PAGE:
Thursday, May 26, 2011

Lieutenant Mother

We were recently featured in the Abilene Reporter News.  Somehow they thought it was news for a family in a small town to have a large family.  As three-year-old Ezra says, Whatever.

As I read through the comments on the article, I found myself wanting to answer some questions that people have.  Some are legitimate questions that I would also wonder if I were trying to look in from the outside.  I am a curious person and often wonder how other families and individuals tick.  I am also fairly willing to share my life because it continues to amaze me that others might possibly find it interesting.

So I'll be doing a series of blogs about these things.  If you have a question--not a criticism--about how our family works, feel free to ask in one of the comments.  If I want to answer it and can get around to it, I'll do so.

So the thing I'm starting with is the criticism in the comments about calling Grace the Lieutenant Mother.  I'm starting with this one because it really bothers Grace.  The term was coined by the journalist, not me.  He had asked me to run through each of the kids and give a brief synopsis of their personalities (as if you can truly do anyone justice in a brief synopsis--and if you know me, you know I don't use words in any sort of a brief way.)  I was telling him how much she loves to help me and he came up with that phrase.  It fits her because she has the glorious gift of loving to serve.  I greatly admire that trait in her.  I absolutely have not forced it on her.  I think if I'd tried she would resent it and not love serving people.

About a year ago, I began to really struggle with my relationship with Grace.  I felt she was trying to take over my job as mother.  I did NOT want her to have to do so much work with her younger siblings.  I am the oldest daughter in my family and I didn't want Grace to struggle with the guilt of growing up and leaving younger siblings "uncared for" (my perception as I grew up, not necessarily reality).  I didn't want her to be burned out on cooking before she even had her own household.  Yet the more I told her no, the more unhappy she seemed.  I finally began to let her help and she loves it.  She often asks me if she can go make dinner or lunch for me.  In the newspaper article there are pictures of her fixing the fruit salad.  Why was she doing that and not me? Because she WANTED to.  Letting her help me has restored a great relationship.  Sometimes she works alone, other times she comes and works beside me so we can talk.  I'm clearly the mom, but there will be a lifelong friendship.

She was in Colorado helping out with her new nephew for the month of February.  She had to step back while there and not do the cooking.  She was bored.  She loved seeing her nephew and sister-in-law (I don't think any of the kids add the in-law part, but I did for clarification) but missed feeling needed and useful.  When she came home we were all used to functioning without her and she got a bit depressed, confiding in me that she felt she had lost her place in the family.  We didn't seem to need her anymore.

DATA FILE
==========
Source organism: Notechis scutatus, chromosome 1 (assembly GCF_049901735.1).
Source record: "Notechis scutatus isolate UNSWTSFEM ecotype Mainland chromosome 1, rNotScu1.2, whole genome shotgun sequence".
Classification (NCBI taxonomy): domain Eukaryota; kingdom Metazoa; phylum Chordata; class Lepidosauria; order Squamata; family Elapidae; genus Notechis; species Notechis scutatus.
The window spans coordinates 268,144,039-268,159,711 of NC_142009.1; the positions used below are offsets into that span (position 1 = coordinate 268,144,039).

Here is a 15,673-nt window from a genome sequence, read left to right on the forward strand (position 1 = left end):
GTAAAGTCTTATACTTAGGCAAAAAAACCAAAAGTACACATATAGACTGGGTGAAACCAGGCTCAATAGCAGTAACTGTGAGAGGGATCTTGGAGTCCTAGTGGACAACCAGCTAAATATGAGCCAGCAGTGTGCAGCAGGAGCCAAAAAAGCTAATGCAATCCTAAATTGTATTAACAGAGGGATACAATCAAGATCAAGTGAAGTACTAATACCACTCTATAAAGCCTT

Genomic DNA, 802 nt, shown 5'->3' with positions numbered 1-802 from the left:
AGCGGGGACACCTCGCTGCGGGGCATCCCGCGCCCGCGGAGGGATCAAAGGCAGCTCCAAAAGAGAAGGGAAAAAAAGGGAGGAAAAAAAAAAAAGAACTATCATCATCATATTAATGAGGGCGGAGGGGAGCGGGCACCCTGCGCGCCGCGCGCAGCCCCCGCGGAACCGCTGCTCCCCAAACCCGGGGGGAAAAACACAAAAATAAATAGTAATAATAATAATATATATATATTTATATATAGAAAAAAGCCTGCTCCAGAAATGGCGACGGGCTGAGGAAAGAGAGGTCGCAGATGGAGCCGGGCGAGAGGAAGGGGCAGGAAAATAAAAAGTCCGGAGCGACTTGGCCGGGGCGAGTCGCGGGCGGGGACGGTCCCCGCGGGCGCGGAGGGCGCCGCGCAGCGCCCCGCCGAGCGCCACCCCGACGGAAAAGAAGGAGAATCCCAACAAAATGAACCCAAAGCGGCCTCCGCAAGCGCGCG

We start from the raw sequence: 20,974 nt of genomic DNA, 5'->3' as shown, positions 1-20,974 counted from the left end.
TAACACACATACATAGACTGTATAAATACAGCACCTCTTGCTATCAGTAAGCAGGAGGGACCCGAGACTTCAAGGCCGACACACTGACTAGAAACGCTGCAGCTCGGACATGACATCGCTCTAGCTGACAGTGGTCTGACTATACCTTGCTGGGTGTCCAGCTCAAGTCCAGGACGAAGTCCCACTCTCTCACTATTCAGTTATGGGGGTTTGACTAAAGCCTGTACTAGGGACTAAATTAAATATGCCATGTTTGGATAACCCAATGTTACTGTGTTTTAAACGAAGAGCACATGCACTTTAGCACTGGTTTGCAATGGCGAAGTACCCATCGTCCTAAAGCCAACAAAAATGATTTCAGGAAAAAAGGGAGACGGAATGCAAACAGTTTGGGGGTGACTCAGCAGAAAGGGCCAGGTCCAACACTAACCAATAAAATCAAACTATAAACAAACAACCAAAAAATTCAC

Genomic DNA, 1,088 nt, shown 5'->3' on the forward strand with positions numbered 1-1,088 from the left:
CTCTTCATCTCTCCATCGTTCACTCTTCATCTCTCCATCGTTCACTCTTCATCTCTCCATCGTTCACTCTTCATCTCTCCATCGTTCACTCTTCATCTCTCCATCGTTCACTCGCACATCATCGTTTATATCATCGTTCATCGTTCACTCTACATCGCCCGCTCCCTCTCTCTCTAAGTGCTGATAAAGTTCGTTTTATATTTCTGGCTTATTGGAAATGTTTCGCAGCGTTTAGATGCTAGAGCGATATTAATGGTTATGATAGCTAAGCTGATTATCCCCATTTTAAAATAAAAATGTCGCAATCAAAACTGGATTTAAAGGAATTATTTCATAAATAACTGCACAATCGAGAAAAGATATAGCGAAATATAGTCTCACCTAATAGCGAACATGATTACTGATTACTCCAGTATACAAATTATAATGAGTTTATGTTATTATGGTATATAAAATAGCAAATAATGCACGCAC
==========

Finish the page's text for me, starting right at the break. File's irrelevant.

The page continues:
All the kids have chores.  So do I and so does Roger.  How else do you keep any household functioning?  I suppose I could do it all myself, but why?  Why is it wrong to let them be a part of the family and know their lives have purpose and meaning and that they are needed in this world?  Look around you.  So many kids today are pampered and spoiled.  And are they happy?  What I see is a bunch of kids who have no purpose and just get sullen and withdrawn.  I don't want that for my kids.  When my older ones were younger and I saw that in some of their peers, I purposed to STOP doing everything for them and allow them to have meaningful lives. (Ask any mom, it's usually easier to do it yourself than to teach a young child to do something right.)  Maybe cleaning a toilet doesn't seem meaningful to an adult, but my 5 yr old Gloria (Happy Birthday, Sweety!) lights up when we "let" her clean a toilet!

When we make chore assignments we look at several factors. 
  1. What needs to be done?
  2. Who is the youngest person capable of doing this?
  3. Is that person the best choice for this job, or is there another job he/she would enjoy more and therefore do better with?
  4. Is there an older sibling that could train someone to start doing this job so the older one can give it up?
  5. Who WANTS the job?
And yes, most of the jobs get requested by someone.

Grace does a lot of the cooking and she LOVES playing with her younger siblings.  She hates cleaning bathrooms.  She doesn't get the bathroom job.  It goes to whoever requested it.

And just so you all know, after reading the comments on the newspaper article, I joked with Grace that she's no longer allowed to help me in the kitchen or tickle Ezra because I didn't want to take away her childhood.  I could hear the catch in her voice as she said, "If you were serious, I think I would cry."

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